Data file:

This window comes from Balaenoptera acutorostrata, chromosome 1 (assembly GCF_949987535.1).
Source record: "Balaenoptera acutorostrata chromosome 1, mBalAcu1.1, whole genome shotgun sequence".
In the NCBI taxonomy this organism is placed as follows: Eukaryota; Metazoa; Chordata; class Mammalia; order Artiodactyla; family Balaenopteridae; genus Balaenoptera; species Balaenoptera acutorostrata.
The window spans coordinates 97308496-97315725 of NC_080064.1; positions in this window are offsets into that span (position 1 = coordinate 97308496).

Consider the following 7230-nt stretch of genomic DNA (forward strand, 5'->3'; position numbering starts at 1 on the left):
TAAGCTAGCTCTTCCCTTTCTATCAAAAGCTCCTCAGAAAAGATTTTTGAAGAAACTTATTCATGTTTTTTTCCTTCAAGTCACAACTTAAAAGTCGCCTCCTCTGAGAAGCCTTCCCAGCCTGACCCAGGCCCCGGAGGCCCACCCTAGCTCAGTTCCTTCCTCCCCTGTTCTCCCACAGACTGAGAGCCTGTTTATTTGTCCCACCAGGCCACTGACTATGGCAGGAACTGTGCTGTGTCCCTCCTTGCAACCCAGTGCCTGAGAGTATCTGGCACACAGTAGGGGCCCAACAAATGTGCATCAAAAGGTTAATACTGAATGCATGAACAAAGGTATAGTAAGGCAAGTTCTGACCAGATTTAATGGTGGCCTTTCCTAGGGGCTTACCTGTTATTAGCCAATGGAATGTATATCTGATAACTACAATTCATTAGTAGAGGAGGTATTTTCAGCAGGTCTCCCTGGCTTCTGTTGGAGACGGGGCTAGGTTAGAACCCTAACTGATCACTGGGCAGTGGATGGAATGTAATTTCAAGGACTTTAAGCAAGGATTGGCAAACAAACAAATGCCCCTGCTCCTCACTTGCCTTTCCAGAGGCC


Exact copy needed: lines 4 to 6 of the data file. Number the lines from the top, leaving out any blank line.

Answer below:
The window spans coordinates 97308496-97315725 of NC_080064.1; positions in this window are offsets into that span (position 1 = coordinate 97308496).

Consider the following 7230-nt stretch of genomic DNA (forward strand, 5'->3'; position numbering starts at 1 on the left):
TAAGCTAGCTCTTCCCTTTCTATCAAAAGCTCCTCAGAAAAGATTTTTGAAGAAACTTATTCATGTTTTTTTCCTTCAAGTCACAACTTAAAAGTCGCCTCCTCTGAGAAGCCTTCCCAGCCTGACCCAGGCCCCGGAGGCCCACCCTAGCTCAGTTCCTTCCTCCCCTGTTCTCCCACAGACTGAGAGCCTGTTTATTTGTCCCACCAGGCCACTGACTATGGCAGGAACTGTGCTGTGTCCCTCCTTGCAACCCAGTGCCTGAGAGTATCTGGCACACAGTAGGGGCCCAACAAATGTGCATCAAAAGGTTAATACTGAATGCATGAACAAAGGTATAGTAAGGCAAGTTCTGACCAGATTTAATGGTGGCCTTTCCTAGGGGCTTACCTGTTATTAGCCAATGGAATGTATATCTGATAACTACAATTCATTAGTAGAGGAGGTATTTTCAGCAGGTCTCCCTGGCTTCTGTTGGAGACGGGGCTAGGTTAGAACCCTAACTGATCACTGGGCAGTGGATGGAATGTAATTTCAAGGACTTTAAGCAAGGATTGGCAAACAAACAAATGCCCCTGCTCCTCACTTGCCTTTCCAGAGGCC